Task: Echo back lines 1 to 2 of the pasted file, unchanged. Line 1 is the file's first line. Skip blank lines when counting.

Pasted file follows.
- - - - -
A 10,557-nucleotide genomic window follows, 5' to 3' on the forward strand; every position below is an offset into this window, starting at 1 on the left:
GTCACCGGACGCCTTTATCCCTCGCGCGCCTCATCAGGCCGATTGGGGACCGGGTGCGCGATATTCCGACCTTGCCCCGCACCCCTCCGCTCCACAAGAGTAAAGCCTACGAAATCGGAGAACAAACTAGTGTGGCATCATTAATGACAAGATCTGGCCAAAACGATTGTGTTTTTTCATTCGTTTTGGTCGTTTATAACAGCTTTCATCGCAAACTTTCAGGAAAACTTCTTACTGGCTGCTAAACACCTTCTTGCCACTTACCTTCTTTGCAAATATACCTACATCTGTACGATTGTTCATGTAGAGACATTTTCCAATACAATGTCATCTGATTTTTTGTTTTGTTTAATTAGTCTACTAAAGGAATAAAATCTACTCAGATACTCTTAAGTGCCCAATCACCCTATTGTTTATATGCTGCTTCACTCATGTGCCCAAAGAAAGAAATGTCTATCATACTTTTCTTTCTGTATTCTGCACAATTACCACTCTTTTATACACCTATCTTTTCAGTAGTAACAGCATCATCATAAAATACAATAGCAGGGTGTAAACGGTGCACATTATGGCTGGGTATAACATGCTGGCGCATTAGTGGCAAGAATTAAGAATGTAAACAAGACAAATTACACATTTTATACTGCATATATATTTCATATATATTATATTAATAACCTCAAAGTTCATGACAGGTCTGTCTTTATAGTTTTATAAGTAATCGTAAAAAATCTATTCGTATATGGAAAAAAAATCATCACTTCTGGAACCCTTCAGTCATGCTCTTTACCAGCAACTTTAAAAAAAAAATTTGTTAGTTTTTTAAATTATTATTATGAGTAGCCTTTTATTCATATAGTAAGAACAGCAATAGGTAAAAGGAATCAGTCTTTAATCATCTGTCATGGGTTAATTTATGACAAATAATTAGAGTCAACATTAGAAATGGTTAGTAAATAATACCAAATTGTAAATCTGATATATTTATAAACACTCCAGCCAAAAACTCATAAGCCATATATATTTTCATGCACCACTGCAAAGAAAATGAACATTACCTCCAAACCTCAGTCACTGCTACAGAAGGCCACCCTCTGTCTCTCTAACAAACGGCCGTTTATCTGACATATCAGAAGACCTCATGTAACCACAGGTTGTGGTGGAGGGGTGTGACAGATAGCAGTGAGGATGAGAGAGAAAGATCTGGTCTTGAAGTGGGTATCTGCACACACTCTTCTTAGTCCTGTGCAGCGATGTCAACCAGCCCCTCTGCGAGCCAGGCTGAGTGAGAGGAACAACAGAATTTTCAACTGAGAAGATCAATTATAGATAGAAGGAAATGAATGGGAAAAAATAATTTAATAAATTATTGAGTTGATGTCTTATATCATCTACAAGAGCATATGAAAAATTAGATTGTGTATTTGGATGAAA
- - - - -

A 10,557-nucleotide genomic window follows, 5' to 3' on the forward strand; every position below is an offset into this window, starting at 1 on the left:
GTCACCGGACGCCTTTATCCCTCGCGCGCCTCATCAGGCCGATTGGGGACCGGGTGCGCGATATTCCGACCTTGCCCCGCACCCCTCCGCTCCACAAGAGTAAAGCCTACGAAATCGGAGAACAAACTAGTGTGGCATCATTAATGACAAGATCTGGCCAAAACGATTGTGTTTTTTCATTCGTTTTGGTCGTTTATAACAGCTTTCATCGCAAACTTTCAGGAAAACTTCTTACTGGCTGCTAAACACCTTCTTGCCACTTACCTTCTTTGCAAATATACCTACATCTGTACGATTGTTCATGTAGAGACATTTTCCAATACAATGTCATCTGATTTTTTGTTTTGTTTAATTAGTCTACTAAAGGAATAAAATCTACTCAGATACTCTTAAGTGCCCAATCACCCTATTGTTTATATGCTGCTTCACTCATGTGCCCAAAGAAAGAAATGTCTATCATACTTTTCTTTCTGTATTCTGCACAATTACCACTCTTTTATACACCTATCTTTTCAGTAGTAACAGCATCATCATAAAATACAATAGCAGGGTGTAAACGGTGCACATTATGGCTGGGTATAACATGCTGGCGCATTAGTGGCAAGAATTAAGAATGTAAACAAGACAAATTACACATTTTATACTGCATATATATTTCATATATATTATATTAATAACCTCAAAGTTCATGACAGGTCTGTCTTTATAGTTTTATAAGTAATCGTAAAAAATCTATTCGTATATGGAAAAAAAATCATCACTTCTGGAACCCTTCAGTCATGCTCTTTACCAGCAACTTTAAAAAAAAAATTTGTTAGTTTTTTAAATTATTATTATGAGTAGCCTTTTATTCATATAGTAAGAACAGCAATAGGTAAAAGGAATCAGTCTTTAATCATCTGTCATGGGTTAATTTATGACAAATAATTAGAGTCAACATTAGAAATGGTTAGTAAATAATACCAAATTGTAAATCTGATATATTTATAAACACTCCAGCCAAAAACTCATAAGCCATATATATTTTCATGCACCACTGCAAAGAAAATGAACATTACCTCCAAACCTCAGTCACTGCTACAGAAGGCCACCCTCTGTCTCTCTAACAAACGGCCGTTTATCTGACATATCAGAAGACCTCATGTAACCACAGGTTGTGGTGGAGGGGTGTGACAGATAGCAGTGAGGATGAGAGAGAAAGATCTGGTCTTGAAGTGGGTATCTGCACACACTCTTCTTAGTCCTGTGCAGCGATGTCAACCAGCCCCTCTGCGAGCCAGGCTGAGTGAGAGGAACAACAGAATTTTCAACTGAGAAGATCAATTATAGATAGAAGGAAATGAATGGGAAAAAATAATTTAATAAATTATTGAGTTGATGTCTTATATCATCTACAAGAGCATATGAAAAATTAGATTGTGTATTTGGATGAAA